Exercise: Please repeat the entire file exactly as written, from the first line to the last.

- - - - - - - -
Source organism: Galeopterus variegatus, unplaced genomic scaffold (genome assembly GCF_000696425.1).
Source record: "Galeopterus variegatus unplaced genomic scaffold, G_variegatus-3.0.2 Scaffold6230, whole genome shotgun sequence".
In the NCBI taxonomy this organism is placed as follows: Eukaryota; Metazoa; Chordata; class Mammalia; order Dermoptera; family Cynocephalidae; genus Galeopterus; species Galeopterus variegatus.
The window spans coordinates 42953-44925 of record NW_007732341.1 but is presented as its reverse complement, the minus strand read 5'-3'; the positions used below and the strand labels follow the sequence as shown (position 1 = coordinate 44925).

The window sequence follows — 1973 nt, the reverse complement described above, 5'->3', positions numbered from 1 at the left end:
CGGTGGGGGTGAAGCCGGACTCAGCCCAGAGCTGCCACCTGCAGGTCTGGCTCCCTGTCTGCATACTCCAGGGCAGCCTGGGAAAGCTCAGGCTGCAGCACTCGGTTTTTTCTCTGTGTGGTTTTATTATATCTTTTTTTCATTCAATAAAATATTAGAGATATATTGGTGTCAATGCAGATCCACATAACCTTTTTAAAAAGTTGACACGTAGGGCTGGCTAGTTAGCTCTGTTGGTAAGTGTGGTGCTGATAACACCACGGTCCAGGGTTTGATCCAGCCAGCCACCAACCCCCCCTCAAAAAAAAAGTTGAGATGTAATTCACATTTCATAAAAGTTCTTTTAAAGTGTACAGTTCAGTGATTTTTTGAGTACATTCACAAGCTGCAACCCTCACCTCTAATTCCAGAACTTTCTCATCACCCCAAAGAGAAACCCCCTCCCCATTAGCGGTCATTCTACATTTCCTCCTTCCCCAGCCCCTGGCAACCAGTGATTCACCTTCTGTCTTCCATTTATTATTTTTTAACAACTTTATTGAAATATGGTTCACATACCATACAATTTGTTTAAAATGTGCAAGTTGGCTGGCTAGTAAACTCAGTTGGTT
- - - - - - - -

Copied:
Source organism: Galeopterus variegatus, unplaced genomic scaffold (genome assembly GCF_000696425.1).
Source record: "Galeopterus variegatus unplaced genomic scaffold, G_variegatus-3.0.2 Scaffold6230, whole genome shotgun sequence".
In the NCBI taxonomy this organism is placed as follows: Eukaryota; Metazoa; Chordata; class Mammalia; order Dermoptera; family Cynocephalidae; genus Galeopterus; species Galeopterus variegatus.
The window spans coordinates 42953-44925 of record NW_007732341.1 but is presented as its reverse complement, the minus strand read 5'-3'; the positions used below and the strand labels follow the sequence as shown (position 1 = coordinate 44925).

The window sequence follows — 1973 nt, the reverse complement described above, 5'->3', positions numbered from 1 at the left end:
CGGTGGGGGTGAAGCCGGACTCAGCCCAGAGCTGCCACCTGCAGGTCTGGCTCCCTGTCTGCATACTCCAGGGCAGCCTGGGAAAGCTCAGGCTGCAGCACTCGGTTTTTTCTCTGTGTGGTTTTATTATATCTTTTTTTCATTCAATAAAATATTAGAGATATATTGGTGTCAATGCAGATCCACATAACCTTTTTAAAAAGTTGACACGTAGGGCTGGCTAGTTAGCTCTGTTGGTAAGTGTGGTGCTGATAACACCACGGTCCAGGGTTTGATCCAGCCAGCCACCAACCCCCCCTCAAAAAAAAAGTTGAGATGTAATTCACATTTCATAAAAGTTCTTTTAAAGTGTACAGTTCAGTGATTTTTTGAGTACATTCACAAGCTGCAACCCTCACCTCTAATTCCAGAACTTTCTCATCACCCCAAAGAGAAACCCCCTCCCCATTAGCGGTCATTCTACATTTCCTCCTTCCCCAGCCCCTGGCAACCAGTGATTCACCTTCTGTCTTCCATTTATTATTTTTTAACAACTTTATTGAAATATGGTTCACATACCATACAATTTGTTTAAAATGTGCAAGTTGGCTGGCTAGTAAACTCAGTTGGTT